It goes almost without saying that in a bathroom where you are pressed for space, a shower is the simple, smart and functional solution. For those who love nothing better than a lovely hot bubble bath at the end of a day, sadly, this is often the first thing to be sacrificed and, in some spaces, even we can’t magic up a trick to get around this. Having said that, there are so many variants available today compared to a few years ago, that you may find one that fits, otherwise, why not go for a gorgeous bespoke shortened but deep built-in tub in natural stone nestled neatly into a corner or the far end?
However, if the shape or size of your bathroom means that a shower is the only sensible (or even possible) option, you still have some flexibility. There are two main shower solutions that lend themselves to small bathroom layouts:
- Quadrant shower.
This is like a square which nestles into a corner, and has had the two sides facing into the bathroom smoothed off so they are curved. It optimises the usable space inside the shower enclosure without eating into the rest of the room.
- A clear glass door.
Avoid any patterned or smoked glass or Perspex, and instead open up the entire space by opting for transparent glass.
When planning your bathroom layout, there are set standards that determine how much space should be kept free around key fixtures. As these differ from country to country, you will need to check out your local regulations. There will generally be minimum distances, but often it is advisable to increase these to ensure comfort. For example, is there enough space between the toilet and the wall for a tall person to be able to comfortably sit?
Obviously, if you are already tight for space in your bathroom, having to create clearance space according to regulations can pose yet another obstacle, but, at the same time, the rules are a useful tool for creating a bathroom that is actually usable. There is nothing worse than having everything installed, only to find you have to scuttle sideways out of your shower or pull your knees in when sitting on the toilet.
Obviously, you can mitigate some space issues by choosing a smaller basin, whether in terms of width or depth, and the same goes for your shower. If the depth of your floor allows, opting for a floor-mounted toilet rather than one with wall plumbing can also save a few valuable centimetres. In a small bathroom, every centimetre can count!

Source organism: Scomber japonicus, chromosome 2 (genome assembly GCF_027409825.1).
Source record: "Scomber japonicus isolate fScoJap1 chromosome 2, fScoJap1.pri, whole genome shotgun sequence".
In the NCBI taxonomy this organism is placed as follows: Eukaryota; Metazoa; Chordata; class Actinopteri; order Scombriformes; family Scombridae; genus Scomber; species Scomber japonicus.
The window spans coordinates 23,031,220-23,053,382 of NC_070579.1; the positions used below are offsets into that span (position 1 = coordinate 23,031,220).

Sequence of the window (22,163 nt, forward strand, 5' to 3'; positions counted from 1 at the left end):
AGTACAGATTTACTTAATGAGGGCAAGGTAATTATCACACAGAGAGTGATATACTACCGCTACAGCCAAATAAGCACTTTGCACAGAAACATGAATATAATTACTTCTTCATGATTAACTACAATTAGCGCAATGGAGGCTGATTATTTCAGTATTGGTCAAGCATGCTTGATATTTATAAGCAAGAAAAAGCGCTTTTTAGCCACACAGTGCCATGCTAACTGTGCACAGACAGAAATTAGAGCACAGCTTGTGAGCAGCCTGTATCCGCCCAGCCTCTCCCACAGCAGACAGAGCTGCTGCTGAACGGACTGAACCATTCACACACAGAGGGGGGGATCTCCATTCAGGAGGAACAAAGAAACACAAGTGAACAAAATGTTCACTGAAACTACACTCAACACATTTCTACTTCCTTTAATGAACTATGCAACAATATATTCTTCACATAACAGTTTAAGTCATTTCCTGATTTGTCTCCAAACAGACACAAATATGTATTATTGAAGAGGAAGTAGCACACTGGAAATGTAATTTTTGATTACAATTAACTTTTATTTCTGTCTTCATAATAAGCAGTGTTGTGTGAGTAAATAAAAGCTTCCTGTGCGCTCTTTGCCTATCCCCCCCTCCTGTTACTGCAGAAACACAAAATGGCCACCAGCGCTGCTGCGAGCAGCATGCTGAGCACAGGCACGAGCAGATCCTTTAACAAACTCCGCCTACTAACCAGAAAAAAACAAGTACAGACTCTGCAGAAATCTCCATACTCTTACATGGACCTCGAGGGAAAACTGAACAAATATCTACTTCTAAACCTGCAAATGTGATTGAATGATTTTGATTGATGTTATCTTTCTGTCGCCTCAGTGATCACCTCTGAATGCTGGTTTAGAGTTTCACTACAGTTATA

The good news is that with technology and great design, we’re seeing more and more smart solutions that make designing a small bathroom much easier than a few years ago. The most important of these is the introduction of wall-mounted sanitaryware and vanity units. They not only make cleaning less of a chore, but make a space seem lighter on the eye and less cluttered.
If there is one room in your home where you want to use tiles, it’s the bathroom and they have, in fact, long been a staple design element. However, apart from floors, when it comes to vertical surfaces, they have traditionally tended to be used only in “watery” areas such as a basin splashback or on shower walls, whereas there is no reason they can’t be used to cover an entire wall, or even walls.
Drawing on recent technological innovations, the design sector has been highly successful in developing practical and stunning textures that go beyond the conventional idea of a tile. Whether in natural stone or ceramic, there are a myriad of fantastic tiles for all styles and tastes, and even some that deliver on the sustainability front, made from offcuts of natural materials.
They come in all sizes, but when it comes to choosing tiles for the walls of a small bathroom, there is one cardinal rule. If you want your bathroom to appear bigger than it is, even though it may seem counterintuitive, you should use larger format tiles on the walls, rather than small dimensions.
Last, but most definitely not least when it comes to decorating a small bathroom, you need to give some serious thought to how you use lighting and mirrors . We’ve grouped these two elements together because they really are a winning combination, especially in a small space.
Alone, or together, mirrors and lights are invaluable when it comes to altering the perception of space and creating the right atmosphere. Avoid opting for one, centrally-placed light, and instead scatter different light sources around the bathroom, placing them over the shower or bathtub, the WC and, of course, most importantly, above the basin and / or vanity unit, which should also be crowned by a gorgeous and sizeable mirror. Don’t go scrimping on size when it comes to mirrors, especially in a small bathroom!